Managing Reform? Saudi Arabia and the King’s Dilemma

Content from the Brookings Doha Center is now archived. In September 2021, after 14 years of impactful partnership, Brookings and the Brookings Doha Center announced that they were ending their affiliation. The Brookings Doha Center is now the Middle East Council on Global Affairs, a separate public policy institution based in Qatar.


Saudi Arabia stands out among Gulf monarchies due to the size of its polity, its strategic influence in and outside the Gulf, and its unique influence in the Muslim world as the keeper of the two holiest sites in Islam: Mecca and Medina. There are also substantial pressures affecting the status quo relationship between the monarchy and various societal forces. The burgeoning youth population is straining the capacity of the Saudi welfare state at the same time as it is becoming more urban and educated—all characteristics of other societies that have experienced political upheaval.

Contrary to received wisdom, oil does not render the Al-Saud regime immune to popular discontent. As the winds of revolution sweep the Middle East, Saudi Arabia is facing immense strains on its traditional ruling balance. It is thus crucial to understand the possibilities and limits of the monarchy’s ability to adapt to these mounting challenges.

Several factors indicate that social unrest in the kingdom will remain limited to small pockets for the near future. These include largely co-opted elites, divided opposition movements, and the popularity of King Abdullah. However, many of the underlying factors for instability are growing more evident, and if not addressed could conflagrate with a catalyzing event—such as a succession crisis. Political liberalization to improve governance and accountability is potentially destabilizing in the short run but necessary for long-term stability given the array of pressures facing Saudi Arabia. The Al-Saud regime is entering a crucial moment in its history; how it navigates this crisis will have profound effects for both the monarchy and the Saudi Arabian state in the years to come.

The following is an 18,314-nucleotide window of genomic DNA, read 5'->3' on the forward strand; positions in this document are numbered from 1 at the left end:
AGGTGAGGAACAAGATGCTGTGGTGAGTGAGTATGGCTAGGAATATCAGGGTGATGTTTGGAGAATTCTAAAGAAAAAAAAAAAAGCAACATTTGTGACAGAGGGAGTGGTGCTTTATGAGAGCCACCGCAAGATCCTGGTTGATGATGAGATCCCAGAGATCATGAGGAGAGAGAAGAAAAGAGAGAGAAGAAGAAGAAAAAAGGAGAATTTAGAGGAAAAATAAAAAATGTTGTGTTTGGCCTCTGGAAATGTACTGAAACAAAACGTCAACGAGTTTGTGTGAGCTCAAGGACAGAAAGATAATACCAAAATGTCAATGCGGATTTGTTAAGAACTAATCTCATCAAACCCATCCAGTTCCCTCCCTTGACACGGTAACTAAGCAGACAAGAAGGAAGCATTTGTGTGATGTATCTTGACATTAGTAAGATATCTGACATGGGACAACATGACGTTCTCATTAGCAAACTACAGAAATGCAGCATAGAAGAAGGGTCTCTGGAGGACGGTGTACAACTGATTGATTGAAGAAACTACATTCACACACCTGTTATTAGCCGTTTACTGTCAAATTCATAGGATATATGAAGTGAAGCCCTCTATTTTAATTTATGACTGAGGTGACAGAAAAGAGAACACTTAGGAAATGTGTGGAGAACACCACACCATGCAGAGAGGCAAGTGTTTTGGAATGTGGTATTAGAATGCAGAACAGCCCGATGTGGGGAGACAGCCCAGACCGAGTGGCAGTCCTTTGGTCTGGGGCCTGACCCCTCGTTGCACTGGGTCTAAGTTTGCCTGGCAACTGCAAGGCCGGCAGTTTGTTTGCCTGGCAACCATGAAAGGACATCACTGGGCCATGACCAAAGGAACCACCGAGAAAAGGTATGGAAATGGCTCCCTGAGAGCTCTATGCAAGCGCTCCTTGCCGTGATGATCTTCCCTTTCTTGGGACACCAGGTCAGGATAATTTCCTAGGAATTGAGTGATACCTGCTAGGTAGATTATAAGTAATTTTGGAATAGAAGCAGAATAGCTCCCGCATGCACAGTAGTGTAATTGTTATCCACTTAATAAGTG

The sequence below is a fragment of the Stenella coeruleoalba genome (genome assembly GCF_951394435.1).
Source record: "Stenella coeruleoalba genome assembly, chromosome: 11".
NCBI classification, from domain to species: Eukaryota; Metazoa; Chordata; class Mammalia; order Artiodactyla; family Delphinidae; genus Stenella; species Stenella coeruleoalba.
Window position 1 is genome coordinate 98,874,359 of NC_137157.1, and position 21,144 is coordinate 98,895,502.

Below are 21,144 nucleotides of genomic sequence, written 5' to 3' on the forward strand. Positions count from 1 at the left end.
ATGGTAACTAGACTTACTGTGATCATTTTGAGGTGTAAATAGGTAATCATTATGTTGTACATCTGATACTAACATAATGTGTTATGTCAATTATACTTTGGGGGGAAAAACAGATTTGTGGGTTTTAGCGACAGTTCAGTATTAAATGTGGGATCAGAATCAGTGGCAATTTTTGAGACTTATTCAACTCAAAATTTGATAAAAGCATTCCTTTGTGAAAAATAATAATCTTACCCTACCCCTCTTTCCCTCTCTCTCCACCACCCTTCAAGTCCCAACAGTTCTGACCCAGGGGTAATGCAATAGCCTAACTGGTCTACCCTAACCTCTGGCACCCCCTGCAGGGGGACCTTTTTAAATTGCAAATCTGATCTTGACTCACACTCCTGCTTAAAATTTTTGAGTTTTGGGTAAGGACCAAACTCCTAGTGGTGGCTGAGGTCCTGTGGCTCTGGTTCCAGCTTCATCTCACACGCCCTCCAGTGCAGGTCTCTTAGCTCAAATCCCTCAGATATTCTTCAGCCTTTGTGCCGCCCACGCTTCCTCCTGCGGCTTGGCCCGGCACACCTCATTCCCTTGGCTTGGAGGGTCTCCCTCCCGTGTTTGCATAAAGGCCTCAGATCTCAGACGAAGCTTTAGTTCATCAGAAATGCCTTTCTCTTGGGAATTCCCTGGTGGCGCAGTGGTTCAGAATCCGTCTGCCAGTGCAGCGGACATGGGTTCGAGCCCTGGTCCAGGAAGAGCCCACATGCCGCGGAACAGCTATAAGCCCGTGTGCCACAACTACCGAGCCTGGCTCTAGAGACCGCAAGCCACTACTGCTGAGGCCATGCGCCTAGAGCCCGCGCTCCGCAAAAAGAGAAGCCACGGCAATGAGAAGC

This paper will provide background as to how the Al-Saud regime has recently managed social unrest in the kingdom. It will then briefly detail the various reform movements within the kingdom, their demands, and relative influence with the regime. It will conclude by examining the scope of institutional reform efforts under King Abdullah and the prospects for political liberalization in an increasingly tumultuous domestic and regional environment.